Throughput

What is 'Throughput'

Throughput is the amount of a product or service a company can produce and deliver to a client in a specific period of time. Businesses with high throughput levels can take market share away from lower throughput firms, because they can produce that product or service more efficiently than their competitors.

BREAKING DOWN 'Throughput'

The idea of throughput is part of the theory of constraints in business management. The guiding ideology of the theory of constraints is that a chain is only as strong as its weakest link. Advocates of the theory attempt to minimize how weak links affect a company's performance.

How Capacity Impacts Throughput

A firm’s level of production capacity is closely related to throughput, and management can make several types of assumptions about capacity. If the firm assumes that production will operate continually without any interruptions, management is using theoretical capacity, but this level of capacity is not reachable. No production process can produce the maximum output forever, because machines need to be repaired and maintained, and because employees take vacation days. It's more realistic for businesses to use practical capacity, which accounts for machine repairs, wait times and holidays.

Factoring in Supply Chain Management

A company’s throughput also depends on how well the firm manages a supply chain, which is the interaction between the company and its suppliers. Assume, for example, that ABC Cycles manufactures bicycles. The firm has procedures in place to maintain equipment used to make bikes, and it plans production capacity based on scheduled machine maintenance and employee staffing plans. However, ABC also needs to communicate with its suppliers for metal bike frames and seats, because the suppliers need to deliver components parts when ABC needs them for production. If the parts don't arrive when ABC Cycles needs them, ABC's throughput will be lower.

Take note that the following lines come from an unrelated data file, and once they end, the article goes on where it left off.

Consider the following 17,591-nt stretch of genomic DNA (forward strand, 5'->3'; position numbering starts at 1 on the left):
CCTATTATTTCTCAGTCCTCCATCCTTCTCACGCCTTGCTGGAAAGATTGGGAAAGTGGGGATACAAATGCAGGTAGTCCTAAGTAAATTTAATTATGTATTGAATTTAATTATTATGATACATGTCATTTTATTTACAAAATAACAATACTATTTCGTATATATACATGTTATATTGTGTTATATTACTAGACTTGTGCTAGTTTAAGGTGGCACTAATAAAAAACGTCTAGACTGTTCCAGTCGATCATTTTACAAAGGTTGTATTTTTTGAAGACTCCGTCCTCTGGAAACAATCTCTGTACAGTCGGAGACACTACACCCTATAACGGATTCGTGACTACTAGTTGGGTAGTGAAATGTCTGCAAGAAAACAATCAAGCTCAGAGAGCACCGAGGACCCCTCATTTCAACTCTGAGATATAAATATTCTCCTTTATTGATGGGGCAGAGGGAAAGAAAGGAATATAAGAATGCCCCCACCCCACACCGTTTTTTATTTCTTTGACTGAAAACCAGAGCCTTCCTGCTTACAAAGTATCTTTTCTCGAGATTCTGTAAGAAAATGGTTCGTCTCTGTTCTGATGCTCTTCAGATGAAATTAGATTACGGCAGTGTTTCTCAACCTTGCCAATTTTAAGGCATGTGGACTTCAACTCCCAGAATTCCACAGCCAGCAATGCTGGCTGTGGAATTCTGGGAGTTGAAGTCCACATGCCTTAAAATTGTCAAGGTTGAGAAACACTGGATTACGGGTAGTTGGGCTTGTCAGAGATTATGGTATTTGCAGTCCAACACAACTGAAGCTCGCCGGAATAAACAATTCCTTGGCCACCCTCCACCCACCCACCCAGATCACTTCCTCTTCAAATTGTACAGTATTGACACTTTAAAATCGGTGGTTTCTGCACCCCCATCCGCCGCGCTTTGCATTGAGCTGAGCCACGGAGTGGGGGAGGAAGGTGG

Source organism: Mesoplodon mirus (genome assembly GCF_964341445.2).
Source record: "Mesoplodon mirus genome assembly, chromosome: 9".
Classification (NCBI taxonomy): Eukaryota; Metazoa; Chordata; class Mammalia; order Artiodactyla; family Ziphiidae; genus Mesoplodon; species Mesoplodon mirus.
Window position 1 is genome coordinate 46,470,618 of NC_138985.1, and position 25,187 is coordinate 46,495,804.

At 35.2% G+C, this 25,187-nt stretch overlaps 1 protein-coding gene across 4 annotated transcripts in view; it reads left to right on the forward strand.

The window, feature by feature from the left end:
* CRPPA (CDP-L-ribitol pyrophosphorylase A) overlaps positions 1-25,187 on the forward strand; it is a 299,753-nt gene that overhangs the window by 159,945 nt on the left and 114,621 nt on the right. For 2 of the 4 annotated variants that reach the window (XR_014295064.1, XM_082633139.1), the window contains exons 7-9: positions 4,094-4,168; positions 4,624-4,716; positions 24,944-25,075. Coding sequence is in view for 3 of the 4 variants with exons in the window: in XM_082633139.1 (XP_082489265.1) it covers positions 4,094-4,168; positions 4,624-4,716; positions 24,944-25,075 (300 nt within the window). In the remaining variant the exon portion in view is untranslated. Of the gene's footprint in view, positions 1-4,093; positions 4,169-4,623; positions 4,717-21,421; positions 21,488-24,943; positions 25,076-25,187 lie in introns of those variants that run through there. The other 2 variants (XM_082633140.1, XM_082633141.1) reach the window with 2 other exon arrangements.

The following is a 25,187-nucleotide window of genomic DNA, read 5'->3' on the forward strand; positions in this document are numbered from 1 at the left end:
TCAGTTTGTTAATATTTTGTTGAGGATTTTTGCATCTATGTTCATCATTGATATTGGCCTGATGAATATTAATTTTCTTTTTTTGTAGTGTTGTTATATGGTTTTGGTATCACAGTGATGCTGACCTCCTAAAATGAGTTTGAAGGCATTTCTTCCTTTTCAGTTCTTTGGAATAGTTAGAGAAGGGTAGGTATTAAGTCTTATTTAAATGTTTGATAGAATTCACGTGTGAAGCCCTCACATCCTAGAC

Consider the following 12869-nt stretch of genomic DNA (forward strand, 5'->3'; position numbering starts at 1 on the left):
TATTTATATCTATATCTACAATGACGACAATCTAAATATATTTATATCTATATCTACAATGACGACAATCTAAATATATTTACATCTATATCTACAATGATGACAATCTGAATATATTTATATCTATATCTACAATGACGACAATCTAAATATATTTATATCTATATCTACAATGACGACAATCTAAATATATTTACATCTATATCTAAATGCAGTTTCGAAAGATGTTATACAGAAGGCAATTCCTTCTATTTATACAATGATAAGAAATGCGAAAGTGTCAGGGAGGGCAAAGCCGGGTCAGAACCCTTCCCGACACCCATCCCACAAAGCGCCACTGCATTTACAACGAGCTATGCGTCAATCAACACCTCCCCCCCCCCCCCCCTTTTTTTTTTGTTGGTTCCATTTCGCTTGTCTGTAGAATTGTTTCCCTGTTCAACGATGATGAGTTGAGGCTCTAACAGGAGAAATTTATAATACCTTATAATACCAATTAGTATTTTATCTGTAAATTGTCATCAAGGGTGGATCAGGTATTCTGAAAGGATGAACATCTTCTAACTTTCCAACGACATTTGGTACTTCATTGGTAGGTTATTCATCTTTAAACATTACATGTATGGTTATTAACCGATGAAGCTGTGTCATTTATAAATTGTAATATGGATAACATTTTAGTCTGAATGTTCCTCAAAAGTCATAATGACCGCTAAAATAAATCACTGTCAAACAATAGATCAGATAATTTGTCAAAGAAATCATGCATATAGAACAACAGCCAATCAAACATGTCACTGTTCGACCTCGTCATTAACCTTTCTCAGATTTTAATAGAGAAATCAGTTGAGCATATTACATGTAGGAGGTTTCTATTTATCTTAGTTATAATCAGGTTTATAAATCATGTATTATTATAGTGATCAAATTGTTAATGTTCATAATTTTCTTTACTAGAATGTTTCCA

The Differences Between Joint Costs and Separable Costs

In many cases, two products may start in production using the same process, which means that the joint costs are allocated between each product. When production reaches the split-off point, however, the products continue being produced using separate processes. This situation makes it more difficult to maintain a high level of throughput. Assume that ABC Cycles starts production of mountain bikes and road bikes using a joint production process, and both bikes use the same bike frame and seat. Later on, the production process separates, because each bike model uses different tires, brakes and suspensions. This makes production harder to manage, since ABC must consider production capacity in both joint and separate production processes.

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